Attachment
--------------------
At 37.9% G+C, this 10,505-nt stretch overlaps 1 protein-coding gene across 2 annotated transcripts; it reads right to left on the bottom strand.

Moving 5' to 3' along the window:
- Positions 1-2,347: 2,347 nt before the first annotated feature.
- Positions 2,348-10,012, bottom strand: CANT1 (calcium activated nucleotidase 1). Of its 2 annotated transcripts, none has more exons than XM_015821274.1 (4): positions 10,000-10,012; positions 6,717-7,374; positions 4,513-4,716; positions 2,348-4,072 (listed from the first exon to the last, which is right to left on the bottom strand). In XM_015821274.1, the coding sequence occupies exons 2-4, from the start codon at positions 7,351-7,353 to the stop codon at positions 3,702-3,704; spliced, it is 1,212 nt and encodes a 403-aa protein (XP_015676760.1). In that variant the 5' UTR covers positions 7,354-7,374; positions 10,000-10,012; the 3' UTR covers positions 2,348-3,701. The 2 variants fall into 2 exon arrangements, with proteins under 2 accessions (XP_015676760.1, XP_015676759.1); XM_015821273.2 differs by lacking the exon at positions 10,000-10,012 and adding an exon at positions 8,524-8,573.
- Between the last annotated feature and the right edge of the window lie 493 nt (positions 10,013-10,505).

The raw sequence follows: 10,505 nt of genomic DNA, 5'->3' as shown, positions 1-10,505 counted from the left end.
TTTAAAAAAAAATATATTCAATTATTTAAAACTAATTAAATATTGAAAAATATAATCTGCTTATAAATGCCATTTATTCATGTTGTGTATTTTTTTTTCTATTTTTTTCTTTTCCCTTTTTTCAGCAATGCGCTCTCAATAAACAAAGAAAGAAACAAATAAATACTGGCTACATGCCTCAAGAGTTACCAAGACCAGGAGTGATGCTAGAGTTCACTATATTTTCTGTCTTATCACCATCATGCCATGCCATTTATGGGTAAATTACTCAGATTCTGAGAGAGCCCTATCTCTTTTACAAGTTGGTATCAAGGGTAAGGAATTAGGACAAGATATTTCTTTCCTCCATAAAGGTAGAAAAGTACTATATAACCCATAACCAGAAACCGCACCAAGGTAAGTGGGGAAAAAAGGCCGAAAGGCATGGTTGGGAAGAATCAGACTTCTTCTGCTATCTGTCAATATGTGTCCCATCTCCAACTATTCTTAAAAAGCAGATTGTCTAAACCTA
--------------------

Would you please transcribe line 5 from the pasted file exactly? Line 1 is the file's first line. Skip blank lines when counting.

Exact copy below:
- Between the last annotated feature and the right edge of the window lie 493 nt (positions 10,013-10,505).